The College of Osteopathic Medicine offers two dual-degree programs through a partnership with Rockhurst University’s Helzberg School of Management. Dual-degree students complete both programs in four years and graduate with other members of their KCU class.

The KCU campus is located on a 23 acres and consists of 13 buildings. The Administrative Building, the prior site of Children’s Mercy Hospital, houses the administrative offices and support facilities. The Annex Building, with 2,200+ seat lecture halls, consists primarily of classroom space. The D’Angelo Library opened in the spring of 2011 and includes a learning resources center, collection and reference rooms, several training and conference rooms, an audio-visual/multimedia room, a special collections room, and group study rooms and numerous offices for library support personnel. The library was named for Vincent D’Angelo, D.O. (class of 1957) and his wife, Cleo D’Angelo. The Leonard Smith Hall houses more than 50 individual and small-group study rooms, a computer lab, student lounge, and a state-of-the-art Bioethics classroom. The Mary Lou Butterworth, D.O., Alumni Center is a meeting center for students, faculty, and alumni.

The Dybedal Center for Research is the focus of research activities at KCU. The 45,000-square-foot (4,200 m2) center is equipped for Biosafety Levels I and II research and includes more than 20,000-square-foot (1,900 m2) of basic science laboratories. Opened in 2004, the Dybedal Center includes an 8,000-square-foot (740 m2) clinical research center, the only adult academic clinical research center in Kansas City that conducts Phase I-IV studies.

The Kesselheim Center for Clinical Competence was completed in 2006 and provides a facility for patient simulations for first and second year medical students, both human “standardized patients” and technological simulations.

The Strickland Education Pavilion opened in 1996 and houses anatomy and OMT laboratories, a classroom for biomedical sciences students, a 250-seat auditorium, a cafeteria, and meeting rooms.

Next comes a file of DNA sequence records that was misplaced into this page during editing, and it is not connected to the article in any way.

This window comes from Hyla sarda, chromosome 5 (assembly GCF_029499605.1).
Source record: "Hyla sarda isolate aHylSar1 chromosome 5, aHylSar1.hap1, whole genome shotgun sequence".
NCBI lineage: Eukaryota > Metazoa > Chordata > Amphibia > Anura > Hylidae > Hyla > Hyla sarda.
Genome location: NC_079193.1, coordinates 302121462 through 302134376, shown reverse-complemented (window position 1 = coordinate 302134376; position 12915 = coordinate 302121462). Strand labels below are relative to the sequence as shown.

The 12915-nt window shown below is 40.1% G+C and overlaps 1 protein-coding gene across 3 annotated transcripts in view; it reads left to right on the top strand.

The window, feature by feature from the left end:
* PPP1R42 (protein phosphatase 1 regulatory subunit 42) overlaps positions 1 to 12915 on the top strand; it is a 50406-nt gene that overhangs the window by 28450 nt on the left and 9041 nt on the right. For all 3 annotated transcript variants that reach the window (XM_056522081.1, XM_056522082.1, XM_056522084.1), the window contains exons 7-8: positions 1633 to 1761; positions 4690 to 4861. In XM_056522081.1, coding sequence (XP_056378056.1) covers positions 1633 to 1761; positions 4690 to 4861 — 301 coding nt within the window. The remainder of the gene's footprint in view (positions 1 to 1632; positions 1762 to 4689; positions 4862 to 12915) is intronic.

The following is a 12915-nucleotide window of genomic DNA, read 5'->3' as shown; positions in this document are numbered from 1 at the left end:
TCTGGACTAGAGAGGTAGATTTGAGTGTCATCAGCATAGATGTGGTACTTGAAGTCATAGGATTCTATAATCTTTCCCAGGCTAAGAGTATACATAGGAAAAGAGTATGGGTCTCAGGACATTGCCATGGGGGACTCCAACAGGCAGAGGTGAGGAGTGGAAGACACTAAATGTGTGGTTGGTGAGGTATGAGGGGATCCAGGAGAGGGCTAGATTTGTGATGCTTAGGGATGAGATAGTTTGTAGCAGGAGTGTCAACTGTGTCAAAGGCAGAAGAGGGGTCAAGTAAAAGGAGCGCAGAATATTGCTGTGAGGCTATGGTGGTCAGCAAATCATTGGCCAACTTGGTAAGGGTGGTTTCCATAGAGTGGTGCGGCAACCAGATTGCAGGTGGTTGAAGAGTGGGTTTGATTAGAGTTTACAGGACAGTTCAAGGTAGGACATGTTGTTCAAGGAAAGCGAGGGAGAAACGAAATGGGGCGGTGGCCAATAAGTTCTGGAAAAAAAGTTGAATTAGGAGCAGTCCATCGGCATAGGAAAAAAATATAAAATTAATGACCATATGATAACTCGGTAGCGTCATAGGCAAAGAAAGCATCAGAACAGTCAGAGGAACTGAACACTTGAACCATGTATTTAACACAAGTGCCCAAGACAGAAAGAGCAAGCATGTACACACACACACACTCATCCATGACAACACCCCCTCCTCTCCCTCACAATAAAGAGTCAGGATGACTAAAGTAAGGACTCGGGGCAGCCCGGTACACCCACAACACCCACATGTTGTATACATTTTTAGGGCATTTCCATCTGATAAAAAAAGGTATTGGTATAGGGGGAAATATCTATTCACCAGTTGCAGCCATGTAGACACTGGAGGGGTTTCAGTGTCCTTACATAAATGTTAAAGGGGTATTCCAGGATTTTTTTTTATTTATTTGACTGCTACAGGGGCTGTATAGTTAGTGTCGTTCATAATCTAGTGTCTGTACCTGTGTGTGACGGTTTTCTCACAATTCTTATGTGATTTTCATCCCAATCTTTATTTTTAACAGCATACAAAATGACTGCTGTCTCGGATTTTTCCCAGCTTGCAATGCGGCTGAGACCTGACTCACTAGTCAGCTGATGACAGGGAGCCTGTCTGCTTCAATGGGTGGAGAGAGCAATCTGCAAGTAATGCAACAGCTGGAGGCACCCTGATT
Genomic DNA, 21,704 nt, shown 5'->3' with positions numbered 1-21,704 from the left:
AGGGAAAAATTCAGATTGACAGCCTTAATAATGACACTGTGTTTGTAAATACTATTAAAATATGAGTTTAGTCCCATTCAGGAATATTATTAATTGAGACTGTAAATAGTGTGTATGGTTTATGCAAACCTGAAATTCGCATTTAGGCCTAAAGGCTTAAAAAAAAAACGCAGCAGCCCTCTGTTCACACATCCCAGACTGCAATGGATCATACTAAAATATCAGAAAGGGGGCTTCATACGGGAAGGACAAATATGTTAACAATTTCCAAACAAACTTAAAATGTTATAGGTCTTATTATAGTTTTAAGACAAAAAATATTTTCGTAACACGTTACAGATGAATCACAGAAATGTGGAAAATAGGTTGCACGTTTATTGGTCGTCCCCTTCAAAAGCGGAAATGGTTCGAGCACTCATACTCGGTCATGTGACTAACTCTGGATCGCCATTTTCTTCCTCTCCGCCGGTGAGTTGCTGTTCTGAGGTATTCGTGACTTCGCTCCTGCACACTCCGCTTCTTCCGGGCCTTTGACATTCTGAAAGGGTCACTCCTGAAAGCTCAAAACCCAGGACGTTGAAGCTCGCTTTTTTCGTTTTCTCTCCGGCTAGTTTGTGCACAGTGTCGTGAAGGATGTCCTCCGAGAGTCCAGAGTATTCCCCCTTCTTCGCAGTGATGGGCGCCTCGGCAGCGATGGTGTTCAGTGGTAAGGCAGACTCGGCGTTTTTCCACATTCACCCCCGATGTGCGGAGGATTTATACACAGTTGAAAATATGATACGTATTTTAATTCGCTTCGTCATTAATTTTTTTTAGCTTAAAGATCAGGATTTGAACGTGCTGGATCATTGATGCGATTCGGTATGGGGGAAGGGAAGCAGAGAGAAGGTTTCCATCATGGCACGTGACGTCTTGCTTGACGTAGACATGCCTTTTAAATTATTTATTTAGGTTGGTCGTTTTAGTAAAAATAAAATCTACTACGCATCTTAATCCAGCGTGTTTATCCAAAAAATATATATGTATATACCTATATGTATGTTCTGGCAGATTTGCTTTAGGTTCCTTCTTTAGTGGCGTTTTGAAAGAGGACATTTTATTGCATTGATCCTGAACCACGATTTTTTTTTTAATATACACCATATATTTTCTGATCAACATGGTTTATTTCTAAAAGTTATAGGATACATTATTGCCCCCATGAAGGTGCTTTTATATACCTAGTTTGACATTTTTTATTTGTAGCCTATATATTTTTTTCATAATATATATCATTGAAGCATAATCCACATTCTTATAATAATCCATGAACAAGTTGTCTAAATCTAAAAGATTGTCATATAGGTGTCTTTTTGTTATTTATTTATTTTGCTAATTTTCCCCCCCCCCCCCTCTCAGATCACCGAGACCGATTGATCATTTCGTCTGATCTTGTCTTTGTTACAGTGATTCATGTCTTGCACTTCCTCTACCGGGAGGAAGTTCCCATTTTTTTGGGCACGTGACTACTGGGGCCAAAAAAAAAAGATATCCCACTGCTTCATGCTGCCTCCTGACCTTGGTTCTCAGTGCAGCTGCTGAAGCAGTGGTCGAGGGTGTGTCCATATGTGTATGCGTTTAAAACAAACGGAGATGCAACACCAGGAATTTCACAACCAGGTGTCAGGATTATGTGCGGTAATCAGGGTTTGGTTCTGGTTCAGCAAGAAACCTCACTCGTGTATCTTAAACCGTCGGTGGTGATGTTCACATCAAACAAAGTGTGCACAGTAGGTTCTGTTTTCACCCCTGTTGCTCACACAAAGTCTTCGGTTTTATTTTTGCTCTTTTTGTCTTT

The Student Activities Center, which opened in early 2011, includes a student lounge, Common Grounds Cafe, meetings and conference rooms, Matthews Bookstore, a multi-dimensional fitness center with cardiovascular and weight training equipment, an aerobics facility, and game room. The building is connected to Weaver Auditorium, a 1,500-seat auditorium, which opened in 2007.

KCU enrolled its first class at the KCU-Joplin campus, in Joplin, Missouri, which began classes in the fall of 2017.

The KCU-Joplin campus features a 150,000-square-foot building on approximately 40 acres of land. This building features state-of-the-art facilities, technology, including a 200-person lecture hall, cutting-edge simulation center, and new anatomy and OMM labs.

There were 1,106 students enrolled for the 2015-16 academic year. About 44 percent of KCU students are female. Students range from 18 to 40 years of age. About 18% of students are Asian, 1% Black/African American, 2% Hispanic/Latino, 72% White/Caucasian, 2% identify as two or more races or ethnicities, and the remainder are of unknown race/ethnicity. Students on campus participate in a number of clubs, which include:

  • American College of Osteopathic Family Physicians (ACOFP)
  • American Medical Association
  • DOCARE International
  • Latter-day Saint Student Association (LDSSA)
  • Sigma Sigma Phi
  • Student Osteopathic Medical Association (SOMA)

Since 1916, more than 10,500 students have graduated from KCU.

KCU is accredited by the Higher Learning Commission of the North Central Association of Colleges and Schools and recognized by the Coordinating Board of Higher Education for the Missouri Department of Higher Education. The College of Osteopathic Medicine is accredited by the American Osteopathic Association’s Commission on Osteopathic College Accreditation.